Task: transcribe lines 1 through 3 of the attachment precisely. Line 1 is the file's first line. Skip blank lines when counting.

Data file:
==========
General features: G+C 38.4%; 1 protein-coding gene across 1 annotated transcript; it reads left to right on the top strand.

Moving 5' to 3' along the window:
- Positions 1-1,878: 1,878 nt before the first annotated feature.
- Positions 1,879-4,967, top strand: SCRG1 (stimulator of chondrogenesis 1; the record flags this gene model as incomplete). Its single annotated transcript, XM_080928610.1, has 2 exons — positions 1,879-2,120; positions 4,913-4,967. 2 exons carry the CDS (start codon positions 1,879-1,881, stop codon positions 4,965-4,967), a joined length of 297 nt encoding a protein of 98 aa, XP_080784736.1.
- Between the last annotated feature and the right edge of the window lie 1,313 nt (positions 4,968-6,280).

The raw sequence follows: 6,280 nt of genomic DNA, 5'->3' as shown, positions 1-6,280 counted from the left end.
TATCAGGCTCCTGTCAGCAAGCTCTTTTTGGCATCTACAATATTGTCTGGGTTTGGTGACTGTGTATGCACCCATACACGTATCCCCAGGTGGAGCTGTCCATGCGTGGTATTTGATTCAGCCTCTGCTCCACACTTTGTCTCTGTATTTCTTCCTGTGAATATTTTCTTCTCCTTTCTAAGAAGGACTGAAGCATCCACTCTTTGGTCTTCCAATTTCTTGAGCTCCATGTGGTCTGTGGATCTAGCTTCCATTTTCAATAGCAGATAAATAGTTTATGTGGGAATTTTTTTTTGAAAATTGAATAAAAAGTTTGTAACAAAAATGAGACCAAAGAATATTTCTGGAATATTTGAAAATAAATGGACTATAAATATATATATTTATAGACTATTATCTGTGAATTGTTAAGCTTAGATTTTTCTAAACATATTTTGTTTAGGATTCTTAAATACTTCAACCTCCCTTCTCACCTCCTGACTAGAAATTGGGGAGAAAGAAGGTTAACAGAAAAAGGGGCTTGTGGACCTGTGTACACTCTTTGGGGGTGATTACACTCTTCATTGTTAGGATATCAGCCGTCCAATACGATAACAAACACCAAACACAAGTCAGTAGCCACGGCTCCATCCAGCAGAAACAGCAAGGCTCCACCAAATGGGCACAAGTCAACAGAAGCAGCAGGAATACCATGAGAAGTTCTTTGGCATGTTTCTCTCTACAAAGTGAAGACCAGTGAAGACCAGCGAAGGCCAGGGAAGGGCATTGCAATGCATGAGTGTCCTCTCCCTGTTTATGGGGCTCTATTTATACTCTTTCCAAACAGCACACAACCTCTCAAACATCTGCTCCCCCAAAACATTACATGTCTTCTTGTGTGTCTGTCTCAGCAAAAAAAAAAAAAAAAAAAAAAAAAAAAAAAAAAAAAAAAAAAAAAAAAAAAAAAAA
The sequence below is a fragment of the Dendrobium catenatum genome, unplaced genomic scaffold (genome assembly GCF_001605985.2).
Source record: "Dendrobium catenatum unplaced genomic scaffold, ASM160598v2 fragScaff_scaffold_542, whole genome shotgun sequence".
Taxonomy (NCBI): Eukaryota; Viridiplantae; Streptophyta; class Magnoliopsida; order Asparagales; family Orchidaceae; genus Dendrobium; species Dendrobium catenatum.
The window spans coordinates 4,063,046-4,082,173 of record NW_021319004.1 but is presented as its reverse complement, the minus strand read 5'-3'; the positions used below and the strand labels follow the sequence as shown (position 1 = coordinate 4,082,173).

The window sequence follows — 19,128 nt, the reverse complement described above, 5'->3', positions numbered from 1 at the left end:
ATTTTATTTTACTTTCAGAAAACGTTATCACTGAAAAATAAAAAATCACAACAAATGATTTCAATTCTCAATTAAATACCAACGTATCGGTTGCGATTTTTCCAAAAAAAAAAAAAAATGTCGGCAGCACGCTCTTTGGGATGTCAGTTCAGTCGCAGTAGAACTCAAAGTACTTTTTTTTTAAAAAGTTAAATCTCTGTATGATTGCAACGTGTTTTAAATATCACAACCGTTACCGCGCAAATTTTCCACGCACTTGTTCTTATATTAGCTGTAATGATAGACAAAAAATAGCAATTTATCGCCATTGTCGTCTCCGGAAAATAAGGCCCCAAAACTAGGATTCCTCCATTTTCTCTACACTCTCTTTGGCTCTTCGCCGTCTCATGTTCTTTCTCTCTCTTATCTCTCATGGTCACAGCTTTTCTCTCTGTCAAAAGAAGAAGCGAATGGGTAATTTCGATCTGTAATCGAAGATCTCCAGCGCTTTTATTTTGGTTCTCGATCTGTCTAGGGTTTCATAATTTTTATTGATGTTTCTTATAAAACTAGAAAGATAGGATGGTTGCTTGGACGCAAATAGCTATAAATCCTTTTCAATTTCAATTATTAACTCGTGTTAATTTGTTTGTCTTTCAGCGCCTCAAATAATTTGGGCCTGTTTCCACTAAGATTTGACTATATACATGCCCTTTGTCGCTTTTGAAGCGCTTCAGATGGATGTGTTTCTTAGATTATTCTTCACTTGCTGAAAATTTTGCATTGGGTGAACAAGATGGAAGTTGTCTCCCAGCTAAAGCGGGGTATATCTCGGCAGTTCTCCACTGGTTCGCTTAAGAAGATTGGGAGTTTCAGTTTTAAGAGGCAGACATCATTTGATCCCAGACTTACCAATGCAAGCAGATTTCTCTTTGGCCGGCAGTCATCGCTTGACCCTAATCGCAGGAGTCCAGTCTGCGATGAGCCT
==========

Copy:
General features: G+C 38.4%; 1 protein-coding gene across 1 annotated transcript; it reads left to right on the top strand.

Moving 5' to 3' along the window:
- Positions 1-1,878: 1,878 nt before the first annotated feature.